The story of umami might make you wonder, are there other basic tastes out there that we just haven’t gotten around to noticing? Some researchers believe we may have a sixth basic taste for fat . There are some good candidates for fat receptors in the tongue, and it is clear that the body responds strongly to fat’s presence in food.
However, by the time fat levels are high enough that we can actually taste them consciously, we tend not to like the flavor very much. So the question becomes, can something be a basic taste if we don’t really taste it, per se? How much of taste is about encouraging or discouraging us to eat something, and how much of it is the body, unbeknownst to us, keeping track of what’s coming down the chute?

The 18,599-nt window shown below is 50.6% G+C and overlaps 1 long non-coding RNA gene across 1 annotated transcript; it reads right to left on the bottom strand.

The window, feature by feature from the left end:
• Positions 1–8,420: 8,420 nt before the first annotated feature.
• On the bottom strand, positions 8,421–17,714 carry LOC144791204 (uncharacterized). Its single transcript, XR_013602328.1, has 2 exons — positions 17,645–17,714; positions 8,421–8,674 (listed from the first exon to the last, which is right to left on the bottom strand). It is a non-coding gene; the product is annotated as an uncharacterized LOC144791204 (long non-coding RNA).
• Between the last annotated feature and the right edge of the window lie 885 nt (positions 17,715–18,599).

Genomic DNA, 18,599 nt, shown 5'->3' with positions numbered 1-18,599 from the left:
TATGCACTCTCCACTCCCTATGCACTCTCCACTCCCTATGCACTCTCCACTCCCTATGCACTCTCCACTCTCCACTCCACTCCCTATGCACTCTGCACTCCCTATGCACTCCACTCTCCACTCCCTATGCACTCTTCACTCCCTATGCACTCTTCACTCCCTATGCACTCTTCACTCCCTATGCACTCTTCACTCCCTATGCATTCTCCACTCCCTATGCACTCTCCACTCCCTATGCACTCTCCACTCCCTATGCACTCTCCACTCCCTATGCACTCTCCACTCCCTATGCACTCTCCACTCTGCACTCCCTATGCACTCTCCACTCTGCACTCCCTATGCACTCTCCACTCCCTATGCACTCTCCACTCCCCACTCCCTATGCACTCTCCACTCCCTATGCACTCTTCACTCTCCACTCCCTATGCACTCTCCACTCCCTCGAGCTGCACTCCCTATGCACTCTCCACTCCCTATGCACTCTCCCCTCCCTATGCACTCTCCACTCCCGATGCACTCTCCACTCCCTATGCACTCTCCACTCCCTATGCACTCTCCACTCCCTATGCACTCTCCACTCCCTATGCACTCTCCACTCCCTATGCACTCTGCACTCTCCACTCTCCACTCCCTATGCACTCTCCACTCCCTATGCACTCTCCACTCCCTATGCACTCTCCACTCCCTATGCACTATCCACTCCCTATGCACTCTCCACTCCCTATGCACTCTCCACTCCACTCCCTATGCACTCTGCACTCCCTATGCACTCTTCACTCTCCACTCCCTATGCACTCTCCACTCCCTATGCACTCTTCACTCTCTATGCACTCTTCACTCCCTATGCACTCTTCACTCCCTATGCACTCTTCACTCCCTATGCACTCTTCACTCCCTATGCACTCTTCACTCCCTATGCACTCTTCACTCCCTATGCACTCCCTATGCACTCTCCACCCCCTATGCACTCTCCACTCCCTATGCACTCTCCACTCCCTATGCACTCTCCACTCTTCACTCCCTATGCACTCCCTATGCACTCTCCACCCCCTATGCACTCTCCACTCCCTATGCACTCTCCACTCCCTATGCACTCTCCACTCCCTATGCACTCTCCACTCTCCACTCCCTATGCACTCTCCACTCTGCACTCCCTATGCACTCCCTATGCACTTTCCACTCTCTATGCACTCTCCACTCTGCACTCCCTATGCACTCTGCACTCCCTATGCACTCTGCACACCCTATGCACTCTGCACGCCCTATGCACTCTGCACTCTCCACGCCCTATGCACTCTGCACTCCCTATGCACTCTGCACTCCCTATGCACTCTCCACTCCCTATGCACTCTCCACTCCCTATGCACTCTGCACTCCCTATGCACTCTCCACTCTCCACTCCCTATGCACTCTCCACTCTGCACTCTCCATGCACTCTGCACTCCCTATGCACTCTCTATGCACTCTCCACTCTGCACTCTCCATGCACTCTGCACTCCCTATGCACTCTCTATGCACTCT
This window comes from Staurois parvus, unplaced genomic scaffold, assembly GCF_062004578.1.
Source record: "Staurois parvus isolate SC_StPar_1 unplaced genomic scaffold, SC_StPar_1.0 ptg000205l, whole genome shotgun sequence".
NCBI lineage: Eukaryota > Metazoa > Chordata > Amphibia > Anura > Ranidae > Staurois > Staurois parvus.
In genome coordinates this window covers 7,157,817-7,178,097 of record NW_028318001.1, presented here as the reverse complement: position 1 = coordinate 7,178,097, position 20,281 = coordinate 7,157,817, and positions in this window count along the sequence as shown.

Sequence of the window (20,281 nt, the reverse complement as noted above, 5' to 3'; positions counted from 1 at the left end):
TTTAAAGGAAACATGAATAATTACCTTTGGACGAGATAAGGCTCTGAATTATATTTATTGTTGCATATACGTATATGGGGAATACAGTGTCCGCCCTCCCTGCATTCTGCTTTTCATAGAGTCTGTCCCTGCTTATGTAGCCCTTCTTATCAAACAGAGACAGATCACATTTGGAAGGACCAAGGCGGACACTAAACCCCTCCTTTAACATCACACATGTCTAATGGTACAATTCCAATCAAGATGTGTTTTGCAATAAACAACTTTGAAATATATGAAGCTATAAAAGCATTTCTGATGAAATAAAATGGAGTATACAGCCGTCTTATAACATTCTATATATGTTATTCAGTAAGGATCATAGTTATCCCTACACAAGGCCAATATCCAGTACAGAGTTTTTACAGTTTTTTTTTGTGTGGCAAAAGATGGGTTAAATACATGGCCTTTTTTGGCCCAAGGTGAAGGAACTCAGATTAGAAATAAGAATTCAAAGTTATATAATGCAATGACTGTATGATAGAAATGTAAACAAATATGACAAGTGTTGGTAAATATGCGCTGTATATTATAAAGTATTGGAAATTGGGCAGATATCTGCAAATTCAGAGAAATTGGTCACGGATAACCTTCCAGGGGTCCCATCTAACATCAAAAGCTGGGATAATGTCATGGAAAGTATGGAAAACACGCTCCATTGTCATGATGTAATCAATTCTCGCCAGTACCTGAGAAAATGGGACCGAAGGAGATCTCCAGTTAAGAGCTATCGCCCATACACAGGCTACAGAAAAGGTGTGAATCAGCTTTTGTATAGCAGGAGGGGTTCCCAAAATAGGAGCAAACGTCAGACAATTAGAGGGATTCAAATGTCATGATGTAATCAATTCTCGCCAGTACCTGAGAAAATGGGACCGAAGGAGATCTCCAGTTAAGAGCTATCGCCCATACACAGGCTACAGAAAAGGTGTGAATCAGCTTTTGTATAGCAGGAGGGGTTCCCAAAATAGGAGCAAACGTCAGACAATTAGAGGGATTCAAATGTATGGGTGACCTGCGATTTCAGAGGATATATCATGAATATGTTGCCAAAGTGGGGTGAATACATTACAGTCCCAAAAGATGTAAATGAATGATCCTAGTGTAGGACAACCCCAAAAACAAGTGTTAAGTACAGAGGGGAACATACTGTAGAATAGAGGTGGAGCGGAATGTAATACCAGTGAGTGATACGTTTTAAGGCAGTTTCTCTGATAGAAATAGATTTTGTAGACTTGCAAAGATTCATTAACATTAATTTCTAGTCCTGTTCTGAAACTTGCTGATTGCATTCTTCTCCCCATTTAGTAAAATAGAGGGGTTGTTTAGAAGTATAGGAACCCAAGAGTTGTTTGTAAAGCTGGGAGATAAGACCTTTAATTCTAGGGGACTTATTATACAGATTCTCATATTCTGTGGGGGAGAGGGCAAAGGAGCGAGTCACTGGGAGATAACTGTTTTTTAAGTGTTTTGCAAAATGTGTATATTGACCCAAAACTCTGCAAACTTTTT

Further deepening the mystery of flavor, Japanese scientists have introduced the idea of kokumi to the wider world. “Kokumi means a taste that cannot be expressed by the five basic tastes, and also includes marginal tastes of the basic tastes, such as thickness, growth (or mouthfullness), continuity, and harmony,” reads the site of the Umami Information Center (UIC), a group for the promotion of umami research. Triggered by a trio of linked amino acids, the kokumi sensation adds to the pleasure of certain kinds of foods, most of them savory.
Harold McGee, the food writer, had a chance to try some kokumi-inducing preparations of tomato sauce and cheese-flavored potato chips at the Umami Summit in San Francisco under the auspices of the UIC. He wrote , in terms that pique the imagination of anyone curious about new taste sensations:
“The flavors seemed amplified and balanced, as if the volume control and had been turned up and an equaliser turned on. They also seemed somehow to cling to my mouth – a tactile feeling – and to last longer before fading away. ”
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